I'm so glad I'm not the only one! Over the past few weeks I've had this blog post idea percolating in my head. I wanted to try and take the time to find just the right words but finally realized that was fruitless. In watching Mom's Night Out, a movie ALL mom's can relate to no matter where you are in your journey, I realized we're all pretty much in the same boat. The mom's who look like they have it all together, the moms who admit they are a mess, the moms with clean houses, the ones who live with perpetual mess and clutter, the moms who become moms later in life and those that are young. The mom's of teenagers, tweens, toddlers, and babies; we all have something in common. We're all muddling our way through life, juggling our different balls, hoping and praying we aren't doing any permanent damage. I think there are time when we all worry that we're screwing up our kids, that we aren't doing a good job, and that we're just not doing enough. We aren't spending enough time with our kids, our house isn't clean enough, we aren't earning enough money, we aren't spending enough time with our spouses or enough time together as a family, etc. We read articles on enjoying every moment of our lives, embracing every moment of childhood since it's so fleeting, how to clean our house more effectively and being reminded of those things we probably aren't remembering to clean. Articles that, while probably trying to help, make my worry much worse. It's this worry that spurns us on to do more and to do better and while I don't know about you, it's this worry that often makes me feel overwhelmed and burned out. I know that this worry is also proof of our love and commitment, though. I tend to think if I never worried about how I was doing as a mother or a wife than that's probably because I don't care about my kids or my family. But I do care and I do worry about how my kids are going to turn out or what their future will be like. I really don't think this a job I can afford to fail. Yet, I don't want to feel burned out and stressed out either. I think over the past few years I've found a pretty happy place (mot of the time) and I hope that will continue.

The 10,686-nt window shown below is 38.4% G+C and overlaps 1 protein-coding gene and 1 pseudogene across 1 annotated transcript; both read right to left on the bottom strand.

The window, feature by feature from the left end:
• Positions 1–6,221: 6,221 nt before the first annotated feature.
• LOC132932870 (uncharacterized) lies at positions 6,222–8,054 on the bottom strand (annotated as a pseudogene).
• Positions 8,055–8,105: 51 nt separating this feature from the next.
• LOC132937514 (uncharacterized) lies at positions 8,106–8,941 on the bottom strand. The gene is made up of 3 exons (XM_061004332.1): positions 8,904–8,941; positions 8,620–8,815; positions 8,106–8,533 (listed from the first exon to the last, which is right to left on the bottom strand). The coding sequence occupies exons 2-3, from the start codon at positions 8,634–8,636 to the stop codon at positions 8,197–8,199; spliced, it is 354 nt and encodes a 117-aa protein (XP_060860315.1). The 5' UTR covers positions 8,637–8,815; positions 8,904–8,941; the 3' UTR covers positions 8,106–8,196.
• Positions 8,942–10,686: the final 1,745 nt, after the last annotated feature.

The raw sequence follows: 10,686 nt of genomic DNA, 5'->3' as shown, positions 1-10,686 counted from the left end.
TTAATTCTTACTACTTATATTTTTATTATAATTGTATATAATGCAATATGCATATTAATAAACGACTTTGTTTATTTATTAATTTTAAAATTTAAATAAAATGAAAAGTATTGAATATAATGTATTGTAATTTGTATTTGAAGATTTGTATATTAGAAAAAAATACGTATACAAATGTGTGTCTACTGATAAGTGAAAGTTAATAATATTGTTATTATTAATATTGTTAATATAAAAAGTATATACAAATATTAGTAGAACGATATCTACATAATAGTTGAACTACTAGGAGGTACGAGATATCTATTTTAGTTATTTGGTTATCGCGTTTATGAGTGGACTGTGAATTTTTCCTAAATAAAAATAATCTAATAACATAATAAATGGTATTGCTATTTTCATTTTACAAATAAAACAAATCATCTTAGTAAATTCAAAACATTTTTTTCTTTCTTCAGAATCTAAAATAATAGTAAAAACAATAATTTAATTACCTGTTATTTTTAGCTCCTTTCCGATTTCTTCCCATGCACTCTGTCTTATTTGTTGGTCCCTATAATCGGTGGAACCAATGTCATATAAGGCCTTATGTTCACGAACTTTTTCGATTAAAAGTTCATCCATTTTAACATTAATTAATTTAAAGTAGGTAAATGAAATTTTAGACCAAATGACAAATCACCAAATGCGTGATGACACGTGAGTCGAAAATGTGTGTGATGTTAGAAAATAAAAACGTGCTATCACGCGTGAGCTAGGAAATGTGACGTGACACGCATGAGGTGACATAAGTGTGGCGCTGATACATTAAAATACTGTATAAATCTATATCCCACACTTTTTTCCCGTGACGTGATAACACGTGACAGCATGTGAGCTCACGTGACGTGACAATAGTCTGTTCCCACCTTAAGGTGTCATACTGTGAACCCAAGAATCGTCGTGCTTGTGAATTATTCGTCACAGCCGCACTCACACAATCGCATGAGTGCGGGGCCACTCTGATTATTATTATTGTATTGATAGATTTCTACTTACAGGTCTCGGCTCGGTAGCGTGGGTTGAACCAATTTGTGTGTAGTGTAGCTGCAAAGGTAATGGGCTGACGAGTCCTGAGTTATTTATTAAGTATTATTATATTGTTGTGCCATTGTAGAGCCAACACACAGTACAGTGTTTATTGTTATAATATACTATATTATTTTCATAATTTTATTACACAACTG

So here's what I think we need to remember. I think the only times we truly fail as moms is when we stop believing in ourselves and stop supporting one another. We use our worries and our fears and compare ourselves to others, sometimes we fall short and feel like failures other times I think we use those comparisons to make ourselves feel better and in the process may end up making another mom feel bad (for example: "Ohh, she didn't breastfeed her baby AT ALL?! I breastfed my baby for the first year, phew! I'm doing better than she did). OK so maybe not all comparisons are quite so snarky or quite so cut and dried but you know what I mean. Comparing ourselves, our kids and our lifestyles is so unhealthy and yet I do think it's part of human nature. Sometimes I don't even notice when I'm doing it until way after the fact! I find that as a homeschooling mom my compulsion to compare has doubled or perhaps even tripled. I compare our lifestyle, our family, each of my individual kids to pretty much every other family and child we meet (in my head though). I'm aware that I compare so much more and I'm trying really hard to stop. For me, teaching and parenting from a point of fear just does not work. Thinking I'm failing doesn't necessarily make me more loving it just makes me more anxious and more on edge.